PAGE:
Leakage and water exchange characterization of gadofosveset in the myocardium

Octavia Bane, Daniel C. Lee, Brandon C. Benefield, Kathleen R. Harris, Neil R. Chatterjee, James C. Carr, Timothy J. Carroll*

*Corresponding author for this work

Research output: Contribution to journalArticlepeer-review

4 Scopus citations


Purpose: To determine the compartmentalization of the blood pool agent gadofosveset and the effect of its transient binding to albumin on the quantification of steady-state fractional myocardial blood volume (fMBV). Methods: Myocardial vascular fraction measurements were simulated assuming the limiting cases (slow or fast) of two-compartment water exchange for different contrast agent injection concentrations, binding fractions, bound and free relaxivities, and true cardiac vascular fractions.fMBV was measured in five healthy volunteers (4 males, 1 female, average age 33) at 1.5. T after administration of five injections of gadofosveset. The measurements in the volunteers were retrospectively compared to measurements of fMBV after three serial injections of the ultra-small, paramagnetic iron oxide (USPIO) blood pool agent ferumoxytol in an experimental animal. The true fMBV and exchange rate of water protons in both human and animal data sets was determined by chi square minimization. Results: Simulations showed an error in the measurement of fMBV due to partial binding of gadofosveset of less than 30%. Measured fMBV values over-estimate simulation predictions, and approach cardiac extracellular volume (22%), which suggests that the intravascular assumption may not be appropriate for the myocardium, although it may apply to more distal perfusion beds. In comparison, fMBV measured with ferumoxytol (5%, with slow water proton exchange across vascular wall) agree with published values of myocardial vascular fraction. Further comparison between myocardium relaxation rates induced by gadofosveset and by other extracellular and intravascular contrast agents showed that gadofosveset behaves like an extracellular contrast agent. Conclusions: The distribution of the volunteer data indicates that a three-compartment model, with slow water exchange of gadofosveset and water protons between the vascular and interstitial compartments, and fast water exchange between the interstitium and the myocytes, is appropriate. The ferumoxytol measurements indicate that this USPIO is an intravascular contrast agent that can be used to quantify myocardial blood volume, with the appropriate correction for water exchange using a two-compartment water exchange model.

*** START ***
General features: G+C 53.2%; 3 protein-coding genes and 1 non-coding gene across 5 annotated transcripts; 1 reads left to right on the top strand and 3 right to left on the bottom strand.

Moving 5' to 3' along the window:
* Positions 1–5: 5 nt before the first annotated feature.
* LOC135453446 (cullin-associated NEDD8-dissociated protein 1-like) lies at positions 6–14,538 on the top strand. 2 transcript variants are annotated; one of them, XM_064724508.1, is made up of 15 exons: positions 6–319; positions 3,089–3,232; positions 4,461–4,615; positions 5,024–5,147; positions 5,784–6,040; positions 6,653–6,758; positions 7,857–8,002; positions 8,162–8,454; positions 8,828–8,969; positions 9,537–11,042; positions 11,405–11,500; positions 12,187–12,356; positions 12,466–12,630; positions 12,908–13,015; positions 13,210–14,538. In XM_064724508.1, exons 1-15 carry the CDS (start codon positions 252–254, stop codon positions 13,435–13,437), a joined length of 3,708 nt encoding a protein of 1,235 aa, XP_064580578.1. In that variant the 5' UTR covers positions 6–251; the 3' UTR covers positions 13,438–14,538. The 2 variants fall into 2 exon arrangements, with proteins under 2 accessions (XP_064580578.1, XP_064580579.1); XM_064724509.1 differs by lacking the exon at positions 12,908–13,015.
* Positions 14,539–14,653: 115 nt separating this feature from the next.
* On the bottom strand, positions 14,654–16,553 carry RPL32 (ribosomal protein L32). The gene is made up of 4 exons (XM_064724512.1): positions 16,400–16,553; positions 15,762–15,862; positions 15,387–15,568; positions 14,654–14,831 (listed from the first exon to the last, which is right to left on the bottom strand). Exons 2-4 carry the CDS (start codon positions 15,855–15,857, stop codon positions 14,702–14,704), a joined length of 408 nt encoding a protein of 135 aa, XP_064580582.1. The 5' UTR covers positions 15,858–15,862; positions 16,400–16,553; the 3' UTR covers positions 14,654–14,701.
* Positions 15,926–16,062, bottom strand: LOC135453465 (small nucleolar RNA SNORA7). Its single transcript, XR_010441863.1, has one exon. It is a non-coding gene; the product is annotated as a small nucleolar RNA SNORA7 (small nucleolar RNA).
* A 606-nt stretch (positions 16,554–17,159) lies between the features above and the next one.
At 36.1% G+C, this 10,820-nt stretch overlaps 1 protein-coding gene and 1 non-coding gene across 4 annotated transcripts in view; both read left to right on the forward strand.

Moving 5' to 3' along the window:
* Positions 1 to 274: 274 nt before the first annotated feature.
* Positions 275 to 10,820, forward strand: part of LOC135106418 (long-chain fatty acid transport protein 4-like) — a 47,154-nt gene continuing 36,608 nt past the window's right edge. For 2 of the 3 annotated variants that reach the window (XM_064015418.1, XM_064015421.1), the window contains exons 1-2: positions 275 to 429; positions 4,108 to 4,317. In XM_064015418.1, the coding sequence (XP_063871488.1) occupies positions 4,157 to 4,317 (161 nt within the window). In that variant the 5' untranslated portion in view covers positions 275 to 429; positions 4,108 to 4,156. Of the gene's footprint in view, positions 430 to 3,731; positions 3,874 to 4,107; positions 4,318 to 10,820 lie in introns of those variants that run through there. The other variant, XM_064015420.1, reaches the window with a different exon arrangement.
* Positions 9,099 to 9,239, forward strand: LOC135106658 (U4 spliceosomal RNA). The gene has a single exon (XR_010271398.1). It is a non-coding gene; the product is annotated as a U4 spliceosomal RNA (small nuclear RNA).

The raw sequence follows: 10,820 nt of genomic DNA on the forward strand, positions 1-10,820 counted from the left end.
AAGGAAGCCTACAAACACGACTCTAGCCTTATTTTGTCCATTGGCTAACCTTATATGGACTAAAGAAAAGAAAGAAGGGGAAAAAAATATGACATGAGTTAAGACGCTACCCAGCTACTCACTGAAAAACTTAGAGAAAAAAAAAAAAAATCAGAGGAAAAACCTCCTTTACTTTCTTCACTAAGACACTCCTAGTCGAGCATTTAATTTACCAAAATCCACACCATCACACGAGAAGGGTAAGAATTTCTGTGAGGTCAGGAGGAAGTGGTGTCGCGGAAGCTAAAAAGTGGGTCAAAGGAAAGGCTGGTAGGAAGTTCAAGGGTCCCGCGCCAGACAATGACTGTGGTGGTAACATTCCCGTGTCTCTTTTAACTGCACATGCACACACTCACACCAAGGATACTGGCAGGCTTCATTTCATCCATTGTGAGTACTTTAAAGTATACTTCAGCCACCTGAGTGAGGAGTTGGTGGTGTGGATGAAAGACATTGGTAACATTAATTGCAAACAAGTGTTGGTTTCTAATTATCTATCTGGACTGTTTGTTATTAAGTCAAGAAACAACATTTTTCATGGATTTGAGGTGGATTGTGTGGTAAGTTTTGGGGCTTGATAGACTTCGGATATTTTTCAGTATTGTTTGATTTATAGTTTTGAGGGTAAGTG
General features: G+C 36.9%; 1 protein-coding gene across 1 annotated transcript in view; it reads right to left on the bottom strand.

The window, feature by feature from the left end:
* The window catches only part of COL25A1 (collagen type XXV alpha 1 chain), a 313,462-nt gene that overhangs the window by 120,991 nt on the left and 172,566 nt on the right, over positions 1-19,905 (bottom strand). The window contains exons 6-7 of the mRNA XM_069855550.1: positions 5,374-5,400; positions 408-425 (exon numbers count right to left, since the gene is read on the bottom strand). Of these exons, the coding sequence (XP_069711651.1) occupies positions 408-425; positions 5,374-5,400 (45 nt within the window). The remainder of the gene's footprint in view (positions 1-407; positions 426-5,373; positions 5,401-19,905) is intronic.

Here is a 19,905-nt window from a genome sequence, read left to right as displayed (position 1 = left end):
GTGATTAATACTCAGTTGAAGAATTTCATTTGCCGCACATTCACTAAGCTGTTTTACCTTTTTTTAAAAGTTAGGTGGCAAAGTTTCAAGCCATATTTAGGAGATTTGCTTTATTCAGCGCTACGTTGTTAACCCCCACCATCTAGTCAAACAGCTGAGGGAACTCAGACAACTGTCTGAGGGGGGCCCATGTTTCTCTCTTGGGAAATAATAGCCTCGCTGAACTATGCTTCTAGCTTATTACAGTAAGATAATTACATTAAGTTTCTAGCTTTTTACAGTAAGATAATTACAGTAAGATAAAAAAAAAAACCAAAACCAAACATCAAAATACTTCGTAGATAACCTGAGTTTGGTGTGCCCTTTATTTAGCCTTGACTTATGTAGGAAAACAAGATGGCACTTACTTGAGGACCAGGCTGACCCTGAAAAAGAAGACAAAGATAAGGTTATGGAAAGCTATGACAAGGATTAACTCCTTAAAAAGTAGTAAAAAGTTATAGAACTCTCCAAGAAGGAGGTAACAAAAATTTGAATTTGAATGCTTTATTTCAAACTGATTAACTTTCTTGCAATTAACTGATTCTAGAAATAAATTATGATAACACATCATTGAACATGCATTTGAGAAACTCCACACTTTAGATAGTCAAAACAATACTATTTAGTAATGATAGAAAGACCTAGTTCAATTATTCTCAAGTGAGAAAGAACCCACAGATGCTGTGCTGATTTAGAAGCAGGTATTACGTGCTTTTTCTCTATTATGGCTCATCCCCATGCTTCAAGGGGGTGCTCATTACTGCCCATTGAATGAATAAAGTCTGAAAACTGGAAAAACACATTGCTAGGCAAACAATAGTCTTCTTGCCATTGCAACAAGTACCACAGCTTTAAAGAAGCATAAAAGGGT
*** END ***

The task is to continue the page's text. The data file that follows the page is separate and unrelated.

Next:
Original languageEnglish (US)
Pages (from-to)224-235
Number of pages12
JournalMagnetic Resonance Imaging
Issue number3
StatePublished - Apr 2014


  • Blood pool contrast agent
  • Extracellular contrast agent
  • Ferumoxytol
  • Gadofosveset
  • Myocardial vascular fraction
  • Water exchange

ASJC Scopus subject areas

  • Biophysics
  • Radiology Nuclear Medicine and imaging
  • Biomedical Engineering


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